False Claims Act and Compliance Plans

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On January 13, 1999, the Office of the Inspector General issued a Solicitation for Comments on Compliance Guidance for Hospices. Thus far, the OIG has issued compliance guidance for laboratories, hospitals, home health agencies and third party billing agents. It has solicited comments for nursing homes and hospices; and therefore, it can be anticipated that these two provider groups will be the next to receive specific compliance guidance. We can expect several things:

  1. The OIG will strongly urge all hospices to have compliance plans;
  2. The OIG will list certain risk areas that are targeted for scrutiny as violating the False Claims Act; and
  3. The relationship of nursing homes and hospices can be expected to continue to be a major risk area for both hospices and nursing homes.

Two of the most major issues facing hospices with regard to the False Claims Act are admitting patients who do not meet the six month prognosis and providing free care. This article will focus on the latter issue. While hospices have traditionally provided free care, that practice has come under increasing scrutiny due to the vigilance of the OIG in enforcing the provisions of the False Claims Act dealing with kickback. Under the federal law, provision or receipt of goods or services for less than market value will be considered an illegal kickback if the intent is to induce a referral. Therefore, the provision of free care must be carefully reviewed to assure that it is not an illegal inducement. In structuring hospice services, it is useful to review OIG Advisory Opinions. In Advisory Opinion 98-16, a pharmacy proposed placing a pharmacist in a hospital’s transplant center to provide services to patients at no cost to the hospital. The OIG found that the relationship could violate the anti-kickback law because the pharmacist would be providing services that the hospital would otherwise be obligated to provide pursuant to Medicare conditions of participation. The second problematic aspect of the arrangement was the ability of the hospital to exercise substantial influence over the initial recommendation of a pharmacy for transplant patients who typically require expensive pharmacy services for the rest of their life. The inference, then, was that free services were being offered to induce the recommendation. The OIG noted that the proposed arrangement contained to safeguards, conditions or controls to mitigate the risk of improper patient steering.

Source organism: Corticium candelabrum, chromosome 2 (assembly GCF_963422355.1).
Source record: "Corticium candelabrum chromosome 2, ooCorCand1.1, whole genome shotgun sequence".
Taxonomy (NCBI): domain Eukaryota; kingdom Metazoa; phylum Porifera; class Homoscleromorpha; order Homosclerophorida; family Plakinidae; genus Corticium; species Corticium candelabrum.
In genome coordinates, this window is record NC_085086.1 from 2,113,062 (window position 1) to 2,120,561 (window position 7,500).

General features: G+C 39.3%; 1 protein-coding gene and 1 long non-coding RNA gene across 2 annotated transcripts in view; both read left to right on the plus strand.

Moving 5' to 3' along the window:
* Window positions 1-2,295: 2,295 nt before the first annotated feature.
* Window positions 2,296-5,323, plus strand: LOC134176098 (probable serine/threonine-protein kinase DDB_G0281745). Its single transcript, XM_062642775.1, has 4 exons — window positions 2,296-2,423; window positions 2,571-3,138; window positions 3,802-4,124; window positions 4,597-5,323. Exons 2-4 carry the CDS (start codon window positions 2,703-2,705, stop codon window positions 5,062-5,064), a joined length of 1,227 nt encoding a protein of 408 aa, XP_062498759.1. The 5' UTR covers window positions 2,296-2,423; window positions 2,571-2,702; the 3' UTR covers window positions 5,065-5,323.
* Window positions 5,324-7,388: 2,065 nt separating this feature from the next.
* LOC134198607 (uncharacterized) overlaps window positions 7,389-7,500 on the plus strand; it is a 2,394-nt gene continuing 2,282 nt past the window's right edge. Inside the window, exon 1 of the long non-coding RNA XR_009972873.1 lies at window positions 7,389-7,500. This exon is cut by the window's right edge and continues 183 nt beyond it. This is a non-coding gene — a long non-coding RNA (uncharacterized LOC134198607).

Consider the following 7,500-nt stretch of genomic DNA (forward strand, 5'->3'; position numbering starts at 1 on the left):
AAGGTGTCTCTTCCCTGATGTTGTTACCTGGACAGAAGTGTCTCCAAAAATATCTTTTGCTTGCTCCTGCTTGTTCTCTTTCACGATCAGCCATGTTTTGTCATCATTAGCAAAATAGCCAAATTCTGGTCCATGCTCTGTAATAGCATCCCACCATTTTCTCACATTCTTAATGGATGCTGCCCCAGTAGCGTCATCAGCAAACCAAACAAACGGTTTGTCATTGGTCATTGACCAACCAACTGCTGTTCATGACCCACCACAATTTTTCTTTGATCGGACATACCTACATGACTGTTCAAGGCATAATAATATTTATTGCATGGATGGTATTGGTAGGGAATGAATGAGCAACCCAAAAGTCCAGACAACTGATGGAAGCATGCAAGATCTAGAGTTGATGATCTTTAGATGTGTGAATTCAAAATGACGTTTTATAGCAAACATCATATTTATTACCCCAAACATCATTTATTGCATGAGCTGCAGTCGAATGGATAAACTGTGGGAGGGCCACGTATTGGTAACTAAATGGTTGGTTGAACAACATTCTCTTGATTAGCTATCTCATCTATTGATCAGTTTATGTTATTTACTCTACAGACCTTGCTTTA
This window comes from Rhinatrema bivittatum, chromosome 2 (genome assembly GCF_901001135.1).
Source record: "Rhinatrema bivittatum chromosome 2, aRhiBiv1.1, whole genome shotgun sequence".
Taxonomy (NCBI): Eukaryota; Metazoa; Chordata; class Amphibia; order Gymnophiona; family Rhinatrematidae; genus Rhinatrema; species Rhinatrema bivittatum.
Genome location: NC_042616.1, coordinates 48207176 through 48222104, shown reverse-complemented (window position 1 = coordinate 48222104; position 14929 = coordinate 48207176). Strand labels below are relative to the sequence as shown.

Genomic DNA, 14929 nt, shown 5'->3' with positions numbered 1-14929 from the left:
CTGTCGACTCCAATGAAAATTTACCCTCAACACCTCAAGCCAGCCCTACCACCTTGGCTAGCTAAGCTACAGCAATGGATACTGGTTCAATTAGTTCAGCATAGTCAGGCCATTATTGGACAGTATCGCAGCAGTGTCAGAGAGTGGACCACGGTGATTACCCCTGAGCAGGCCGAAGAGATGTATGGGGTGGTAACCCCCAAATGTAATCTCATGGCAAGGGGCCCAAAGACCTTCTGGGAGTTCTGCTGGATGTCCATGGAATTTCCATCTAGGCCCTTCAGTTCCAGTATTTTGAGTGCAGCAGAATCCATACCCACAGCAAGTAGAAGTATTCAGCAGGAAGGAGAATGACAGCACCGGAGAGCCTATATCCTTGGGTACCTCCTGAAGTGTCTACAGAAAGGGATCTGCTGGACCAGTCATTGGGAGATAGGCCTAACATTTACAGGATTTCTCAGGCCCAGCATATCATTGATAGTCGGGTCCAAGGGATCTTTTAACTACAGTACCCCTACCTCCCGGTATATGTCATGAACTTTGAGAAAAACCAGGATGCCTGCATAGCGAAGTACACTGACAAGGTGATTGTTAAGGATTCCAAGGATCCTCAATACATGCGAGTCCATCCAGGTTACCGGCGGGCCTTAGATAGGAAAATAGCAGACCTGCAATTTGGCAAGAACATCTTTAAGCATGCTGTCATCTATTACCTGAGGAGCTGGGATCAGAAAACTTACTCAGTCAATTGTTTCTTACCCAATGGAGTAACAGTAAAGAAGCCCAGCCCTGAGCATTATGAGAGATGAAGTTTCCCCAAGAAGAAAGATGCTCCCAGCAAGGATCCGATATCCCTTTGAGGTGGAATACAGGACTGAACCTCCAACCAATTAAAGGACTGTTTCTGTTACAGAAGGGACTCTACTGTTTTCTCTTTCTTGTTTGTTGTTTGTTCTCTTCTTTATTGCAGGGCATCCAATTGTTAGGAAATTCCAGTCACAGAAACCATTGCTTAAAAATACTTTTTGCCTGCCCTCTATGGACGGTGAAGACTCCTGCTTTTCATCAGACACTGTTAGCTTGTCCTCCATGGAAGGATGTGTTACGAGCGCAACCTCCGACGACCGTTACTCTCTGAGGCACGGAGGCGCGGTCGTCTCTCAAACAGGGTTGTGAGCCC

In a hospice situation, where the hospice is providing free services in a nursing home, home health agency, hospital, etc., the same analysis might apply.

When developing a relationship with another health care provider that might be in a position to make referrals, a hospice will have to initially decide whether it will provide certain services for free. As discussed above, there will always be a risk that the OIG will consider the services to be a violation of the anti-kickback statute. In the OIG’s own words, it “has a longstanding antipathy to arrangements where a party gives an existing or potential referral source valuable services or goods for free or below market value.”